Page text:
I've mentioned before that those underwhelming Ewoks telefilms that originally aired on broadcast television in the 1980's were also given theatrical releases overseas. In fact, it wasn't all that long ago that a knucklehead on Twitter took me to task when I pointed out that simple fact -- the thread was a long debate about the success of Star Wars on the big screen -- and I ended up having to block the idiot. (Yes, I said it, and I'm not sorry.) My point was that U.S. residents (of which I am) occasionally take the narrow view of Science Fiction and Fantasy, ignoring the fact that many fans were introduced to these things theatrical in their country of residence; and I was only trying to make the discussion a bit more polite. He raged on that those films weren't considered Star Wars canon, so they might as well be fan films. When I tried to point out that he was moving the goal post (in the debate), he started foaming at the mouth ... and that gets me to where I am now.
Back in those days, you see, studio executives and other business-minded suits loved to use foreign markets to offset some of the expenses to producing some of the more expensive properties. If these things were costing millions of dollars an hour to produce, then why not try to win back some of that cold hard cash from the international box office? The way I see it, that's a win/win for the savviest among us; and what better way to build up some solid 'word of mouth' in preparation for the program's inevitable launch on the small screen? Unless you had a real piece of garbage on your hands, I can't see why this format isn't tried more often these days ... but it is what it is.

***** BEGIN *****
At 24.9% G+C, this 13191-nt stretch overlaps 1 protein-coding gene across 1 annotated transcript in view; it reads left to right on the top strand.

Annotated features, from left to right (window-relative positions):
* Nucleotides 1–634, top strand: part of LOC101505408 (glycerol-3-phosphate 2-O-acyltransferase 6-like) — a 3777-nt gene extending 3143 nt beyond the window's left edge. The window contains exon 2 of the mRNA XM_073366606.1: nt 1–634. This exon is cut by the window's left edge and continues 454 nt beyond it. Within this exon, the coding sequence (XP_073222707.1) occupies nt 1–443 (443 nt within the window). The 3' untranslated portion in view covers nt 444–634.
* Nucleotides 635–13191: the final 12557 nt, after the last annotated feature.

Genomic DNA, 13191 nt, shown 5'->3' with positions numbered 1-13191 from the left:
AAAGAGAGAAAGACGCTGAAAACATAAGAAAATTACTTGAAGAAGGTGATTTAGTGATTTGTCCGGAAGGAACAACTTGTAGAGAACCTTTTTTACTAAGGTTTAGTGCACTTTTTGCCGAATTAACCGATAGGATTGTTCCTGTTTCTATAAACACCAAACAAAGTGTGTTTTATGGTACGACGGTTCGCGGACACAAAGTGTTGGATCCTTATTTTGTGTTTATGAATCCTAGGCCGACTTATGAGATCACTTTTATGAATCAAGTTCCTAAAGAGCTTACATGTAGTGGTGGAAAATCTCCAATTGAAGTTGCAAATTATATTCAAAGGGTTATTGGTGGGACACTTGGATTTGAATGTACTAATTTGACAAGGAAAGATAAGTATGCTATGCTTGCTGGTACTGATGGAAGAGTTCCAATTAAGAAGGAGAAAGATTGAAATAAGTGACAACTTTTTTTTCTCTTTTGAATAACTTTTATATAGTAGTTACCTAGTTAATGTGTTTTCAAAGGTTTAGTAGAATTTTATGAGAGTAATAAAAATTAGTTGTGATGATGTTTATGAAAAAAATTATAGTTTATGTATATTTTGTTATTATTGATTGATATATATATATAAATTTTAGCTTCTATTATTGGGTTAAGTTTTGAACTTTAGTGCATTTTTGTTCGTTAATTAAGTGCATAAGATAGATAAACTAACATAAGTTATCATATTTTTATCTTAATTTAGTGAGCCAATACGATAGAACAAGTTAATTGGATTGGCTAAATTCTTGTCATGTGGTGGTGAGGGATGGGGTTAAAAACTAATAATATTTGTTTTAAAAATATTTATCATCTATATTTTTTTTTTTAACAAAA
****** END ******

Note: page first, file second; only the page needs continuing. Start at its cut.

In any event ...
The great Glen A. Larson property Battlestar Galactica enjoyed its first theatrical exhibition ever when it played for folks behind the Maple Curtain (aka Canada, for you that have missed my nicknamem for America's hat). This theatrical cut enjoyed screenings around the world but this one serves as the true birthdate of the franchise so far as I'm concerned as it's the first showing of record I've ever been able to locate. Adama, Apollo, and Starbuck first blazed their trail away from the Thirteen Colonies and into space up there for patrons to see; and I would've loved to see it in lights myself. Those of us in the U.S. had to wait until the regular program debuted on broadcast television the following September, and I do recall my excitement -- and that of a few classmates -- being at a fever pitch.
Yes, yes, yes. I'm aware of the Syfy reboot, but in my opinion that's really a vastly different incarnation of the source material. I much prefer the original -- even with all of its campy sensibilities.
As always, thanks for reading ... and live long and prosper!